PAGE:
I am writing to explain the remuneration practises of UK PLC towards its Board and senior executives. It has been designed not just to give them incentives to meet our goals of increasing spending and borrowing, but to make a direct contribution to those objectives by increasing the costs of our senior employees. I am quite frankly dismayed that we should now be criticised for undertaking so much investment in public services. I am surprised that shareholders should begrudge people who have successfully led so much investing, their own small share of it. These people have thought out how to increase costs by massive computerisation schemes, how to fill the jobs pages every week with unheard of new roles, have taken on many a consultant to help them spend the money and have set up a large number of new activities in our ever more popular “quango” subsidiary.They have excelled themselves at finding new ways to regulate us, and have been most productive at creating new laws.
I would expect you to thank both me and the Board for how successful this has proved. I am pleased to report that it is not just the senior people we read about that have been able to increase their expenses. They have by their leadership encouraged a spend more claim more culture throughout our organisation. At a time when we are all fighting recession, surely it is good news that there are spenders of last resort throughout the public sector that can provide some purchases to keep the economy going?
I am proud to remind you that never have state employees been as well paid as they are today. Never have they been able to undertake so many foreign trips, or go on so many seminars and courses, never have they been able before to claim so much to help them carry out their jobs. We have encouraged a great culture throughout the senior levels of our local subsidairies and our specialist “quangos” division. It was the leadership of the Board which made this possible. Where would be today if we had not undertaken so much investment in our future? Some of these people are now paid several times what Board members receive, showing how flexible we are in our approach to remuneration.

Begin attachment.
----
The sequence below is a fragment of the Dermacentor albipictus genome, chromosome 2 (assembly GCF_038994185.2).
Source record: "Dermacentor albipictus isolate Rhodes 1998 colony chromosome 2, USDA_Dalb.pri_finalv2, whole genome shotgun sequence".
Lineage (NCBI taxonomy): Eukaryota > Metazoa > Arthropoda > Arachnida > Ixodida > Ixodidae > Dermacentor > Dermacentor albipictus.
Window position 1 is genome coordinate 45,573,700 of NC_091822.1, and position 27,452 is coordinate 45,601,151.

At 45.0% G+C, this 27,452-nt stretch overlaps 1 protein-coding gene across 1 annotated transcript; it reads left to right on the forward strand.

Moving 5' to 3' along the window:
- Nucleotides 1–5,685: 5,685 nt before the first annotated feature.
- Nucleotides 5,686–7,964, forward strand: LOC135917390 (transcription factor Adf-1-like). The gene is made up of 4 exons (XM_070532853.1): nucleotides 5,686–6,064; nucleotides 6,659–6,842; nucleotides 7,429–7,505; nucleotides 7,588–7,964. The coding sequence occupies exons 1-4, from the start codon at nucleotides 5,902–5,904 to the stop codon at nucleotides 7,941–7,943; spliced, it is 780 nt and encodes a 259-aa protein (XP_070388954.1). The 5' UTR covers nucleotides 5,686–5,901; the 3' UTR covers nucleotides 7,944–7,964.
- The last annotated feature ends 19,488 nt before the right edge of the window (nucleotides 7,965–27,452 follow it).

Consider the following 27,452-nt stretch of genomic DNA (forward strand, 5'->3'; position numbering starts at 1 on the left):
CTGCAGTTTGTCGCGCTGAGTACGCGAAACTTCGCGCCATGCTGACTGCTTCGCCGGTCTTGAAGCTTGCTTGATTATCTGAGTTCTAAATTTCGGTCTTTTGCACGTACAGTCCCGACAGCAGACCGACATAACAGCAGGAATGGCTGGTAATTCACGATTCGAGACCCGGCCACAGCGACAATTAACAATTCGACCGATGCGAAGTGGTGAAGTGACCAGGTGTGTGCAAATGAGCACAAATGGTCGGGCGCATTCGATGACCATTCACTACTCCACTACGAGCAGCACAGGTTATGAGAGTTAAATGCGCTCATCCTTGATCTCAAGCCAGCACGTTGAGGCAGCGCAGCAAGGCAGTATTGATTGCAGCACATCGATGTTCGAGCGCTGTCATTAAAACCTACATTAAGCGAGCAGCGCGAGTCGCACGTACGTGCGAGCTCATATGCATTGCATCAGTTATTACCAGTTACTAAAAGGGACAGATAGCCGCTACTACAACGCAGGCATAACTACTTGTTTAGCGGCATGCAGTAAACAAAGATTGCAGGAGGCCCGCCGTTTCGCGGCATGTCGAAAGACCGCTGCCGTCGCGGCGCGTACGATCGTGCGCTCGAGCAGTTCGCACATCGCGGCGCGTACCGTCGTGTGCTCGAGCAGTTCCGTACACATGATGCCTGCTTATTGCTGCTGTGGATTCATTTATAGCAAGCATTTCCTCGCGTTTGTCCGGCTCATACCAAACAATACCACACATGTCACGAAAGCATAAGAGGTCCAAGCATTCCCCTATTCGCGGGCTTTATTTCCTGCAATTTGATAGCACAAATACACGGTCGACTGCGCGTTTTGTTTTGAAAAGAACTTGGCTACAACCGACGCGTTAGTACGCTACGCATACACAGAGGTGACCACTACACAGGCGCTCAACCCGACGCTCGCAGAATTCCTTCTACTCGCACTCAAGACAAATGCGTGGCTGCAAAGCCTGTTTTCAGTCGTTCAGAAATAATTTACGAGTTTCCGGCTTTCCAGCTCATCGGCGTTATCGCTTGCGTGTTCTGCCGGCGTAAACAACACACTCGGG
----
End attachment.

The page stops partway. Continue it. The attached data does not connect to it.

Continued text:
I did recently suggest a better way of getting the money into the pockets of our Directors and senior staff without the need to fill in so many forms and provide receipts. Unfortunately, and to my amazement, people were not impressed by these proposals. I thought if we gave them an Allowance for just turning up, it would increase the total spend and speed the process up, at a time when we need to spend more. Sometimes you cannot help people to help themselves. I suppose they are now so into the complex systems of form filling and box ticking which have successsfully raised costs throughout the UK that it was asking a lot to get them to exempt themselves from such a system.
We will return to reform of the kind we have pioneered elsewhere in our large organisation. We will have to propose more auditors, more box ticking, more form filling. Rest assured we will come out of this situation with spending higher and borrowing higher, as you would expect. Nothing will deflect us from our long term goal of giving UK PLC the fastest growth rate in both spending and borrowing.
Some have suggested our main competitor company has also been able to increase the expenses paid to its employees. I can assure you we are better at it than they are. Their CEO made a big mistake when he sacked his most talented expense claimer for what he did. That is no way to behave if you wish to be the best at this.
I am sure you will be delighted to learn that two bank subsidiaries expect further losses this year.I do think RBS has done us proud, being able to lose more in the first quarter of 2009, after such great figures in 2008 when they lost £24 billion. Their CEO’s salary of £1.2 million is rightly well above mine. We are working on getting the rest of our trading subsidiaries into such fine form.